An initial agreement was made by Abadi as the acting minister of finance and the opposing Sunni blocs to reallocate another two trillion dinars (around $16 billion) to the budget of the Sunni areas impacted by the war against Daesh, lawmakers told Arab News.
“We have agreed that the budget has to be approved soon to reduce the negative impacts of the delay. We as Sunni blocs were asking to increase the allocations of the liberated areas and the displaced people and we have received many positive signs from the prime minister that he does not mind reallocating some money for these areas,” Yaheya Al-Ethawi, a Sunni lawmaker, told Arab News.
“Abadi will come again tomorrow to the parliament and more discussions will be made to defuse the problem. The Kurds are still insisting on their positions and we believe that all sides can resort to the constitution and the records of the Ministries of Trade and Planning,” Al-Ethawi said.


Syrian and Russian troops sweep into Manbij as US withdraws

Updated 15 October 2019

Syrian and Russian troops sweep into Manbij as US withdraws

  • Standoff looms in northern Syrian town of Manbij as Turkish offensive continues
  • Trump's fresh sanctions fail to halt Turkish advance

MANBIJ, Syria: Turkey ignored US sanctions and pressed on with its assault on northern Syria on Tuesday, while the Russia-backed Syrian army roared into one of the most hotly contested cities abandoned by US forces in Donald Trump’s retreat.
Reuters journalists accompanied Syrian government forces who entered the center of the city of Manbij, a flashpoint where US troops had previously conducted joint patrols with Turkey.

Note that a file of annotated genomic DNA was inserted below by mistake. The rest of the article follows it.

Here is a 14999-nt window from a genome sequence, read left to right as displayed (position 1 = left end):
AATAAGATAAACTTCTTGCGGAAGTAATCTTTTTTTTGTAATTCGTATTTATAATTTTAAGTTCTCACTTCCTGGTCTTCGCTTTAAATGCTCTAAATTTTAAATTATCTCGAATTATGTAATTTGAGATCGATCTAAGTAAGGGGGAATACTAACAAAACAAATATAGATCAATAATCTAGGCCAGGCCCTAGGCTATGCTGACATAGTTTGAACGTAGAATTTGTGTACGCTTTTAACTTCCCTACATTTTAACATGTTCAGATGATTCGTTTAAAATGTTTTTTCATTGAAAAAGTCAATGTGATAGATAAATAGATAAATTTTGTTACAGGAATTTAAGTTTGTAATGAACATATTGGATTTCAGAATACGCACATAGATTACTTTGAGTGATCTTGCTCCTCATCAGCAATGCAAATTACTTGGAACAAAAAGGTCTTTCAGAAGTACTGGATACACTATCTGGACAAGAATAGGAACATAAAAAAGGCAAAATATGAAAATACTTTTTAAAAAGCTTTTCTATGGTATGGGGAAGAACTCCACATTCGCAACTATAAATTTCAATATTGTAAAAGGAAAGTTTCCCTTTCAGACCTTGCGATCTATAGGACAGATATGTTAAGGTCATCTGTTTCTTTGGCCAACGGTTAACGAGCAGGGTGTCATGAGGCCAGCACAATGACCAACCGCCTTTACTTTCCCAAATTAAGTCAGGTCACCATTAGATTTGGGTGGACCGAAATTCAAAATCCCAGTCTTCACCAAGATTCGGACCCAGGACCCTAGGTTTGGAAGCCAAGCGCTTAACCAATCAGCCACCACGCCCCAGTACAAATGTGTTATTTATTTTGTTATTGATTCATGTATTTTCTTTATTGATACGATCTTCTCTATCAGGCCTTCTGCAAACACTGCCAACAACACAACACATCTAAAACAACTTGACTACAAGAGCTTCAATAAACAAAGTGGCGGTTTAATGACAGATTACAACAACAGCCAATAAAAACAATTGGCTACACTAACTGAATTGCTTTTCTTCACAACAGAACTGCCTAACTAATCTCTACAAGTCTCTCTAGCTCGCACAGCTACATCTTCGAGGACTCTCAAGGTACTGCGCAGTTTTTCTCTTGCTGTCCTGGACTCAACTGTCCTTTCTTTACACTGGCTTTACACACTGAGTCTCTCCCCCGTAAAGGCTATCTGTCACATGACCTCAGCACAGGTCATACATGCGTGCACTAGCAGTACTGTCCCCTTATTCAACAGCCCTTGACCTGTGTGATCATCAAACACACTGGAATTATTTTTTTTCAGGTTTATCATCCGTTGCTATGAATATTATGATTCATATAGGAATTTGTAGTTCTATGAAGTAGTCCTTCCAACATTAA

Russian and Syrian flags were flying from a building on the city outskirts, and from a convoy of military vehicles.
US forces announced they had pulled out of the city.
A week after reversing US policy and moving troops out of the way to allow Turkey to attack Washington’s Syrian allies, Trump announced a package of sanctions to punish Ankara.
But the measures — mainly a hike in steel tariffs and a pause in trade talks — were less robust than financial markets had expected, and Trump’s critics derided them as too feeble to have an impact.
The Turkish lira, which had fallen on the expectation of tougher US measures, recovered after the sanctions were announced, as did its bond and stock markets, with traders noting that Trump had spared Turkish banks.
Trump’s unexpected decision to withhold protection from Syria’s Kurds after a phone call with Turkish President Tayyip Erdogan a week ago swiftly upended five years of US policy in the Middle East.
The withdrawal gives a free hand to Washington’s adversaries in the world’s deadliest ongoing war, namely Syrian President Bashar Assad and his Russian and Iranian allies.
The United States announced on Sunday it was withdrawing its entire force of 1,000 troops from northern Syria. Its former Kurdish allies immediately forged a new alliance with Assad’s Russia-backed government, inviting the army into towns across the breadth of their territory.
Russian-backed Syrian forces moved swiftly to fill the void left by departing Americans from Manbij west of the Euphrates river, which Turkey has vowed to capture.
“We are out of Manbij,” said Col. Myles B Caggins, spokesman for the US-led coalition in Syria. Troops “are executing a deliberate withdrawal from northeast Syria.”
A group of journalists accompanied by Syrian army personnel journeyed into Manbij city where upon their arrival a group of people gathered, waving the Syrian flag and pictures of Assad.
However the reporters left when gunfire was heard and a group of some 10 young men in Kurdish YPG uniforms began breaking cameras and yelling.
Syrian state media said SDF fighters had opened fire on a march organized by the people of Manbij to welcome the army.
Trump’s pullout ends joint US-Turkish patrols of the Manbij area under a deal aimed to persuade Turkey not to invade.